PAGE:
October 2013 How to Stay on Track When Markets Are Volatile

Ashley Preston |

Before beginning our regular quarterly market comments, we’d like to share some news about Jan Gates, our friend, receptionist, and bookkeeper. Early in September, we learned that Jan had two brain tumors. Last week she underwent surgery and the largest tumor was successfully removed. She is now at home recovering and will begin a treatment plan for the related cancer in a few weeks. Please join us in keeping Jan and her family in our thoughts and prayers.

Now, back to our investments: How to Stay on Track When Markets Are Volatile

Economic uncertainty, political dysfunction, and unexpected "black swan" events affect market stability. We understand how this can be unsettling, but investors with diversified portfolios and proper asset allocation shouldn't be alarmed. In fact, volatile markets highlight why our commitment to asset allocation is so important.

The Federal Reserve's near-zero interest rate policy and extended market intervention via quantitative easing (QE) have led to a strong year for the equity markets. However, the gains haven't been distributed equally across all market sectors. In fact, the health care and technology sectors have significantly outperformed other sectors and our equity portfolios have profited in these areas.

The fixed income markets have experienced volatility since May 17th when the Federal Reserve hinted that it was looking to scale down their QE program. The 10 year US Treasury yield went from 1.63% to nearly 3%. The Federal Reserve subsequently surprised financial markets as it decided to keep the magnitude of their QE program intact. As a result, the 10 Year Treasury yield receded to 2.6%, giving some relief to the battered bond market. As a reminder, when rates go up, prices go down. We experienced some pain in June as our fixed income holding’s prices declined in the face of fast-rising interest rates. However, our total return approach and commitment to income focused strategies allowed us to stay the course and the prices of our investments healed when rates reversed back down.

Our precious metals have also had a roller-coaster year. They started the year with losses due to a technical selloff. We are strong believers in this asset class as hard assets act as portfolio insurance during times of unexpected volatility, as witnessed during this quarter’s geopolitical tensions with Syria. During the last DC debt ceiling debacle in the summer of 2011, gold served investors well, and will likely do so again if risk continues to materialize out of DC.

With this year-to-date information in mind, the following lists what we are doing to help protect your holdings and stay on track for the long-term, even during periods of market volatility.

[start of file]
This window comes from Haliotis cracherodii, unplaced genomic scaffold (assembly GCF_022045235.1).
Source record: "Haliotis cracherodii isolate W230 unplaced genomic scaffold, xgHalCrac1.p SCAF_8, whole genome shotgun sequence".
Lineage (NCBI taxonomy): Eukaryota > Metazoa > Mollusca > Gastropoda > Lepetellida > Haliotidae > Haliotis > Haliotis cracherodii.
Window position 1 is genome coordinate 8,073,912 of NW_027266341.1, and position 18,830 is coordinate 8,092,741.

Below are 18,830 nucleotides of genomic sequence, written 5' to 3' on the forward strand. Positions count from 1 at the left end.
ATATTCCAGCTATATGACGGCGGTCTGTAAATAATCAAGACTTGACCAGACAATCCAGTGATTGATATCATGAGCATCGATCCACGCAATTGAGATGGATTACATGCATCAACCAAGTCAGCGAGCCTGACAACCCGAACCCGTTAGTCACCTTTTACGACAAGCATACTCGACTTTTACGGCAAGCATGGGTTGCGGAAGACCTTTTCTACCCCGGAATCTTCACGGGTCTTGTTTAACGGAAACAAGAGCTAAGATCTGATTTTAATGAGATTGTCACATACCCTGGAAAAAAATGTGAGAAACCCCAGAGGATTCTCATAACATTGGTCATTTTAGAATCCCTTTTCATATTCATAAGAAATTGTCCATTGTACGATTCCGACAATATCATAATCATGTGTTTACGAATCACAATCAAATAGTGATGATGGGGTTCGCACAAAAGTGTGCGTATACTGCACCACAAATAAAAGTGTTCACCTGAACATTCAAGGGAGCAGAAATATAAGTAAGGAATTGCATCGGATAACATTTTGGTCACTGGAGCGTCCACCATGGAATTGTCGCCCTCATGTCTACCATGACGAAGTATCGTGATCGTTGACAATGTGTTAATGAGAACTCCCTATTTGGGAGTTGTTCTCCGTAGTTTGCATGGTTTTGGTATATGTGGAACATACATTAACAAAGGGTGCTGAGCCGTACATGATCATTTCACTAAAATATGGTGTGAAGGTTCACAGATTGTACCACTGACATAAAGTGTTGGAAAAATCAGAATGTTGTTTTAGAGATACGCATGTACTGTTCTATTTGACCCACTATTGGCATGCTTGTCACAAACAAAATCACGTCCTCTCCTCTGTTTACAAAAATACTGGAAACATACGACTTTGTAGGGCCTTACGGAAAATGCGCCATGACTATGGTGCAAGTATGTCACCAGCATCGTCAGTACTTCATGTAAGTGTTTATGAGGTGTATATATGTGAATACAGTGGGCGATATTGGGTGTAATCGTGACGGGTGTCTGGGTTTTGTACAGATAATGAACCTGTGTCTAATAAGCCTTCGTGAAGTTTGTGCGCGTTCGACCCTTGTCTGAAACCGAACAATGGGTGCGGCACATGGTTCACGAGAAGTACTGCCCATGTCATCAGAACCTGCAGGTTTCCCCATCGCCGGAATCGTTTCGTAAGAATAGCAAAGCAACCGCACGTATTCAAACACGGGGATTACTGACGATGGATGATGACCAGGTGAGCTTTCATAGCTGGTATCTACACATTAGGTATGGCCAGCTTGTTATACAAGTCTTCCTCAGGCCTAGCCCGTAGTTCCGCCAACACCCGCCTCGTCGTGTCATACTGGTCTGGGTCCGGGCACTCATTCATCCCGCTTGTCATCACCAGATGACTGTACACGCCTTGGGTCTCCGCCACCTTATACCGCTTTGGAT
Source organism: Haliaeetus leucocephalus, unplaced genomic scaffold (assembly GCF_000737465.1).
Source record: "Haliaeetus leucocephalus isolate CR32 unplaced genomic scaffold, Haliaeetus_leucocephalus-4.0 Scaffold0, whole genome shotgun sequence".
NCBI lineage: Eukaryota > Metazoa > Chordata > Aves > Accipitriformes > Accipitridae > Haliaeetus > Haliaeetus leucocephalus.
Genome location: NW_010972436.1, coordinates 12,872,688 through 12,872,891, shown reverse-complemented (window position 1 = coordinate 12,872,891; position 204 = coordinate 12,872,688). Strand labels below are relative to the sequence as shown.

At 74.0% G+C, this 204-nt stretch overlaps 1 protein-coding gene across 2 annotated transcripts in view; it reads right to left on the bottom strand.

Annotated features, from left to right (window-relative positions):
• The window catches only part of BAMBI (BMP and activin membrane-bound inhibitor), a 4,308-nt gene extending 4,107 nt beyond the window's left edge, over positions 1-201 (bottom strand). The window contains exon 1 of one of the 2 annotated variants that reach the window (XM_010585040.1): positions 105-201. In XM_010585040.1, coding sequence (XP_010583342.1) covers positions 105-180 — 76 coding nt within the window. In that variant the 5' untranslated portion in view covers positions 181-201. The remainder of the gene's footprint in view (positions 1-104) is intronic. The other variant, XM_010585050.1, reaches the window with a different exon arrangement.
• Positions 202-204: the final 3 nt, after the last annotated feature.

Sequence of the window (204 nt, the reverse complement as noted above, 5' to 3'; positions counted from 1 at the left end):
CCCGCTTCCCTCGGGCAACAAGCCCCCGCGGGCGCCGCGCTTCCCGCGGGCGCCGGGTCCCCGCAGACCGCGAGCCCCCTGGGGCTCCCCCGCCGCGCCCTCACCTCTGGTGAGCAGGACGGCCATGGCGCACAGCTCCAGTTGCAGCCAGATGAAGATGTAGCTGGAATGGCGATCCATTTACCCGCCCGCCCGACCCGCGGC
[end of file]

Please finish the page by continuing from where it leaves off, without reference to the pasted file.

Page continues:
1. Diversification is essentially spreading your investments and your risk around. All of our portfolios are diversified within asset classes and across asset classes. Rebalancing is a way of adjusting a portfolio to keep the risk in line with your objectives. The appreciation or depreciation of investments can shift your allocation. Over the month of September we sold a fairly significant amount of equities taking profits off the table where large gains had been made.
  2. Proper asset allocation is important not only to reduce investment risk, it is essential to achieving long term goals. Since the market meltdown of 2008 our annual return expectations for the equity markets have been around 3-5%. To enhance performance, we focused part of our equity allocation on income generating equities and did quite well. Although we don’t necessarily believe the economy is good, we do believe that it is getting better and we will shift our equities back towards a US dividend growth focus. We plan to redeploy the cash we have raised once the political risk subsides in Washington. We do feel that some type of last minute compromise will be made and America will not default on her debt. We are very comfortable holding a substantial amount of cash right now as we see the politics play out. We will look for any pullback to buy stocks at attractive values.
  3. Just as stocks can't go up forever, they also can't go down forever. Periods of heightened volatility come and go, but are generally relatively short-lived. Most important of all, remember that investing is a long-term endeavor and we should not let short-term market volatility distract you from your long-terms goals.

You will notice that we have enclosed a new set of reports that include your longer term portfolio performance. We believe that the long view is really the best way to judge how your investments are supporting your goals, particularly during periods of volatility such as the one we are currently experiencing. We hope this information helps add context to the bigger picture of how your investments have, in fact, achieved your goals over the long run.

As always, we remain dedicated to you and your investments. We invite you to call, write, or stop by anytime with any questions or comments you may have.

Michelle